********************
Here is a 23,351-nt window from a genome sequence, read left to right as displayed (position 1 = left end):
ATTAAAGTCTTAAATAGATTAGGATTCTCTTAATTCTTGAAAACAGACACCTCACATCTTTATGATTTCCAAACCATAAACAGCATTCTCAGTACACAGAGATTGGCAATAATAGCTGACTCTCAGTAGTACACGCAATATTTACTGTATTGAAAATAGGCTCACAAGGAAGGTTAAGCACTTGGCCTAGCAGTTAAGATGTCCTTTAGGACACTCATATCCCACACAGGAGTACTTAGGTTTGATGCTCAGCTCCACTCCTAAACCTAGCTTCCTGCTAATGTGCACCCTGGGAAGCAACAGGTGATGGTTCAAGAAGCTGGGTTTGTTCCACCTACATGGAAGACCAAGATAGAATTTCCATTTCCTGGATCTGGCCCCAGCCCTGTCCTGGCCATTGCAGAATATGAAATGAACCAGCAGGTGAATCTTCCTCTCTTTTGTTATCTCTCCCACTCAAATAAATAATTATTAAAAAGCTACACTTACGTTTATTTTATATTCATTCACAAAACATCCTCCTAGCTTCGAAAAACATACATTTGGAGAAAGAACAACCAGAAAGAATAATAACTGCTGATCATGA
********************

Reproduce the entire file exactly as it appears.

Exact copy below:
Here is a 23,351-nt window from a genome sequence, read left to right as displayed (position 1 = left end):
ATTAAAGTCTTAAATAGATTAGGATTCTCTTAATTCTTGAAAACAGACACCTCACATCTTTATGATTTCCAAACCATAAACAGCATTCTCAGTACACAGAGATTGGCAATAATAGCTGACTCTCAGTAGTACACGCAATATTTACTGTATTGAAAATAGGCTCACAAGGAAGGTTAAGCACTTGGCCTAGCAGTTAAGATGTCCTTTAGGACACTCATATCCCACACAGGAGTACTTAGGTTTGATGCTCAGCTCCACTCCTAAACCTAGCTTCCTGCTAATGTGCACCCTGGGAAGCAACAGGTGATGGTTCAAGAAGCTGGGTTTGTTCCACCTACATGGAAGACCAAGATAGAATTTCCATTTCCTGGATCTGGCCCCAGCCCTGTCCTGGCCATTGCAGAATATGAAATGAACCAGCAGGTGAATCTTCCTCTCTTTTGTTATCTCTCCCACTCAAATAAATAATTATTAAAAAGCTACACTTACGTTTATTTTATATTCATTCACAAAACATCCTCCTAGCTTCGAAAAACATACATTTGGAGAAAGAACAACCAGAAAGAATAATAACTGCTGATCATGA